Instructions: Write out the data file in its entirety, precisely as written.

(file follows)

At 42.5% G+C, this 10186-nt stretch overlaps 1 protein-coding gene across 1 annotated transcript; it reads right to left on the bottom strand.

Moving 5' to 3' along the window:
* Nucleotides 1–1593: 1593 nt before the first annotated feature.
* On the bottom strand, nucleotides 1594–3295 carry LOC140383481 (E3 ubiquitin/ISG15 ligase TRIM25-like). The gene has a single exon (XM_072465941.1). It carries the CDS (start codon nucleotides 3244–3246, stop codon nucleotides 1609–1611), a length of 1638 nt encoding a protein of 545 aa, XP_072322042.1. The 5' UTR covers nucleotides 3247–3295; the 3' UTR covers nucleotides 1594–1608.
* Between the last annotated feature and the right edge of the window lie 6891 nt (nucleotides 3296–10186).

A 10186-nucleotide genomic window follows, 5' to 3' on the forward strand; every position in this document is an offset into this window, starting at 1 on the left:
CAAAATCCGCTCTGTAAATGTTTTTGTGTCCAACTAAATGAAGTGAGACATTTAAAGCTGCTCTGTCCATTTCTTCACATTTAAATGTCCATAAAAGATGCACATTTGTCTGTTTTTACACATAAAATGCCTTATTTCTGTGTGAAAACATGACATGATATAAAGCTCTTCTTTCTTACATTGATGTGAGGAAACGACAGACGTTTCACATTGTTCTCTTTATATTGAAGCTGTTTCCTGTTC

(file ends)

At 42.5% G+C, this 10186-nt stretch overlaps 1 protein-coding gene across 1 annotated transcript; it reads right to left on the bottom strand.

Moving 5' to 3' along the window:
* Nucleotides 1–1593: 1593 nt before the first annotated feature.
* On the bottom strand, nucleotides 1594–3295 carry LOC140383481 (E3 ubiquitin/ISG15 ligase TRIM25-like). The gene has a single exon (XM_072465941.1). It carries the CDS (start codon nucleotides 3244–3246, stop codon nucleotides 1609–1611), a length of 1638 nt encoding a protein of 545 aa, XP_072322042.1. The 5' UTR covers nucleotides 3247–3295; the 3' UTR covers nucleotides 1594–1608.
* Between the last annotated feature and the right edge of the window lie 6891 nt (nucleotides 3296–10186).

A 10186-nucleotide genomic window follows, 5' to 3' on the forward strand; every position in this document is an offset into this window, starting at 1 on the left:
CAAAATCCGCTCTGTAAATGTTTTTGTGTCCAACTAAATGAAGTGAGACATTTAAAGCTGCTCTGTCCATTTCTTCACATTTAAATGTCCATAAAAGATGCACATTTGTCTGTTTTTACACATAAAATGCCTTATTTCTGTGTGAAAACATGACATGATATAAAGCTCTTCTTTCTTACATTGATGTGAGGAAACGACAGACGTTTCACATTGTTCTCTTTATATTGAAGCTGTTTCCTGTTC